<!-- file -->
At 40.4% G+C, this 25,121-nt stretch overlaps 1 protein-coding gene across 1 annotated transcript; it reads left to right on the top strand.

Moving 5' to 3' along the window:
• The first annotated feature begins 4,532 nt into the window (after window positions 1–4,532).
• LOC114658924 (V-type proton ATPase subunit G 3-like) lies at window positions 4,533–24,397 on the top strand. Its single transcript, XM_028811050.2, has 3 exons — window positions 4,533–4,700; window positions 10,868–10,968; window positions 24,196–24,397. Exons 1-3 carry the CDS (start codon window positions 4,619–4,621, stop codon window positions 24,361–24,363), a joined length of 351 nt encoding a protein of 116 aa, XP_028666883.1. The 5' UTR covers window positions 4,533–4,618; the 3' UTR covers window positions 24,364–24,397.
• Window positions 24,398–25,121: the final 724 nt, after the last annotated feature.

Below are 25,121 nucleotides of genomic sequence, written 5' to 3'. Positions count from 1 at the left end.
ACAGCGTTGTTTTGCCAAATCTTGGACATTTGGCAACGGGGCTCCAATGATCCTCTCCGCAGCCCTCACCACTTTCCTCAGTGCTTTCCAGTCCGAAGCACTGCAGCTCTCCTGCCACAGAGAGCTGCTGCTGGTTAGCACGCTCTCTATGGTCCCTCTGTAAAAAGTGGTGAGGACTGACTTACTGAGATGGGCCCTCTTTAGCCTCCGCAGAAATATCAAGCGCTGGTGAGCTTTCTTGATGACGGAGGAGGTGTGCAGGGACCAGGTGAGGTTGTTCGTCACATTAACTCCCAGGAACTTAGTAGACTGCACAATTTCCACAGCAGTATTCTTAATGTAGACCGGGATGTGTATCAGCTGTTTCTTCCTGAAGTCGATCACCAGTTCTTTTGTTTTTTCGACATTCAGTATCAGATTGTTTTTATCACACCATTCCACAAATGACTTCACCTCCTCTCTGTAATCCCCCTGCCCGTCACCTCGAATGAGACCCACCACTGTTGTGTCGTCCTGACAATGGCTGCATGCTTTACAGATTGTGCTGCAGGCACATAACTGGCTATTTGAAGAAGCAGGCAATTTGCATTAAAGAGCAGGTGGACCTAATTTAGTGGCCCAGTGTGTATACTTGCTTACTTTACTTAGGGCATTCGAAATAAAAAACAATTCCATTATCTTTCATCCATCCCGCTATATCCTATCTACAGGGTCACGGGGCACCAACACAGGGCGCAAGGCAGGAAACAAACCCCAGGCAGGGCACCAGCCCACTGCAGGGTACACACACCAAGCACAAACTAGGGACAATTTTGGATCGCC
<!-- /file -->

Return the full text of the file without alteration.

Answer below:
At 40.4% G+C, this 25,121-nt stretch overlaps 1 protein-coding gene across 1 annotated transcript; it reads left to right on the top strand.

Moving 5' to 3' along the window:
• The first annotated feature begins 4,532 nt into the window (after window positions 1–4,532).
• LOC114658924 (V-type proton ATPase subunit G 3-like) lies at window positions 4,533–24,397 on the top strand. Its single transcript, XM_028811050.2, has 3 exons — window positions 4,533–4,700; window positions 10,868–10,968; window positions 24,196–24,397. Exons 1-3 carry the CDS (start codon window positions 4,619–4,621, stop codon window positions 24,361–24,363), a joined length of 351 nt encoding a protein of 116 aa, XP_028666883.1. The 5' UTR covers window positions 4,533–4,618; the 3' UTR covers window positions 24,364–24,397.
• Window positions 24,398–25,121: the final 724 nt, after the last annotated feature.

Below are 25,121 nucleotides of genomic sequence, written 5' to 3'. Positions count from 1 at the left end.
ACAGCGTTGTTTTGCCAAATCTTGGACATTTGGCAACGGGGCTCCAATGATCCTCTCCGCAGCCCTCACCACTTTCCTCAGTGCTTTCCAGTCCGAAGCACTGCAGCTCTCCTGCCACAGAGAGCTGCTGCTGGTTAGCACGCTCTCTATGGTCCCTCTGTAAAAAGTGGTGAGGACTGACTTACTGAGATGGGCCCTCTTTAGCCTCCGCAGAAATATCAAGCGCTGGTGAGCTTTCTTGATGACGGAGGAGGTGTGCAGGGACCAGGTGAGGTTGTTCGTCACATTAACTCCCAGGAACTTAGTAGACTGCACAATTTCCACAGCAGTATTCTTAATGTAGACCGGGATGTGTATCAGCTGTTTCTTCCTGAAGTCGATCACCAGTTCTTTTGTTTTTTCGACATTCAGTATCAGATTGTTTTTATCACACCATTCCACAAATGACTTCACCTCCTCTCTGTAATCCCCCTGCCCGTCACCTCGAATGAGACCCACCACTGTTGTGTCGTCCTGACAATGGCTGCATGCTTTACAGATTGTGCTGCAGGCACATAACTGGCTATTTGAAGAAGCAGGCAATTTGCATTAAAGAGCAGGTGGACCTAATTTAGTGGCCCAGTGTGTATACTTGCTTACTTTACTTAGGGCATTCGAAATAAAAAACAATTCCATTATCTTTCATCCATCCCGCTATATCCTATCTACAGGGTCACGGGGCACCAACACAGGGCGCAAGGCAGGAAACAAACCCCAGGCAGGGCACCAGCCCACTGCAGGGTACACACACCAAGCACAAACTAGGGACAATTTTGGATCGCC